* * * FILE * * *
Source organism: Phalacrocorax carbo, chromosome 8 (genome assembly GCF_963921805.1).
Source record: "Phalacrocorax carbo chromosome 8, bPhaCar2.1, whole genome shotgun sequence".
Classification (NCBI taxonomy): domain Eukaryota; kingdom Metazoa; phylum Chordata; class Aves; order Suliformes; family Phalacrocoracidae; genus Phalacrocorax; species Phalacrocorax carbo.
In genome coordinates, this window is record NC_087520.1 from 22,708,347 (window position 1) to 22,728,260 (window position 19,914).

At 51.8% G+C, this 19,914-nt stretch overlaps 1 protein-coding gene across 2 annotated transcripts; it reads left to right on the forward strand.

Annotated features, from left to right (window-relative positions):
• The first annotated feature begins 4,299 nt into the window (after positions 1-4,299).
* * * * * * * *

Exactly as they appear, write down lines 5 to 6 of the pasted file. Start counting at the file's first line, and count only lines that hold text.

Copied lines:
At 51.8% G+C, this 19,914-nt stretch overlaps 1 protein-coding gene across 2 annotated transcripts; it reads left to right on the forward strand.

Annotated features, from left to right (window-relative positions):